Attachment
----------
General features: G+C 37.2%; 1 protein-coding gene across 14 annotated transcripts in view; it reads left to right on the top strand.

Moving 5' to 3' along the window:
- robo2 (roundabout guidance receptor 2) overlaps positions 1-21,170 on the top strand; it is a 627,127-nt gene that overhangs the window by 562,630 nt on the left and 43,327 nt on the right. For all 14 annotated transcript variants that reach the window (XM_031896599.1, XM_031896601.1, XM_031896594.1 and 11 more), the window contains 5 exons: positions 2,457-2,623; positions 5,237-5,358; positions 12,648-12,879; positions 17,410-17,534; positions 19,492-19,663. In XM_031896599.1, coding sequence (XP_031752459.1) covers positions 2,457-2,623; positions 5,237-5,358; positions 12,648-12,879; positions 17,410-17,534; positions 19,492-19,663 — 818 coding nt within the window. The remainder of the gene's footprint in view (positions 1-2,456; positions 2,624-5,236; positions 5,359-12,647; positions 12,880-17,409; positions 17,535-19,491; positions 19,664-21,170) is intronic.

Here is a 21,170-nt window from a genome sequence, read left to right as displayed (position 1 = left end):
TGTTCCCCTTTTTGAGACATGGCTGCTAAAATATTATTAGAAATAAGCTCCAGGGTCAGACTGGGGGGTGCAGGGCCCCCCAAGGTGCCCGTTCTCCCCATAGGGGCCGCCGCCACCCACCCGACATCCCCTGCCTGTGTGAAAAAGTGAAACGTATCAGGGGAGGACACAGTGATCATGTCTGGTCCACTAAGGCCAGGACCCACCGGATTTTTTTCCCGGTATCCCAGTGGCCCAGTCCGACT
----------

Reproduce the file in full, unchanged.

General features: G+C 37.2%; 1 protein-coding gene across 14 annotated transcripts in view; it reads left to right on the top strand.

Moving 5' to 3' along the window:
- robo2 (roundabout guidance receptor 2) overlaps positions 1-21,170 on the top strand; it is a 627,127-nt gene that overhangs the window by 562,630 nt on the left and 43,327 nt on the right. For all 14 annotated transcript variants that reach the window (XM_031896599.1, XM_031896601.1, XM_031896594.1 and 11 more), the window contains 5 exons: positions 2,457-2,623; positions 5,237-5,358; positions 12,648-12,879; positions 17,410-17,534; positions 19,492-19,663. In XM_031896599.1, coding sequence (XP_031752459.1) covers positions 2,457-2,623; positions 5,237-5,358; positions 12,648-12,879; positions 17,410-17,534; positions 19,492-19,663 — 818 coding nt within the window. The remainder of the gene's footprint in view (positions 1-2,456; positions 2,624-5,236; positions 5,359-12,647; positions 12,880-17,409; positions 17,535-19,491; positions 19,664-21,170) is intronic.

Here is a 21,170-nt window from a genome sequence, read left to right as displayed (position 1 = left end):
TGTTCCCCTTTTTGAGACATGGCTGCTAAAATATTATTAGAAATAAGCTCCAGGGTCAGACTGGGGGGTGCAGGGCCCCCCAAGGTGCCCGTTCTCCCCATAGGGGCCGCCGCCACCCACCCGACATCCCCTGCCTGTGTGAAAAAGTGAAACGTATCAGGGGAGGACACAGTGATCATGTCTGGTCCACTAAGGCCAGGACCCACCGGATTTTTTTCCCGGTATCCCAGTGGCCCAGTCCGACT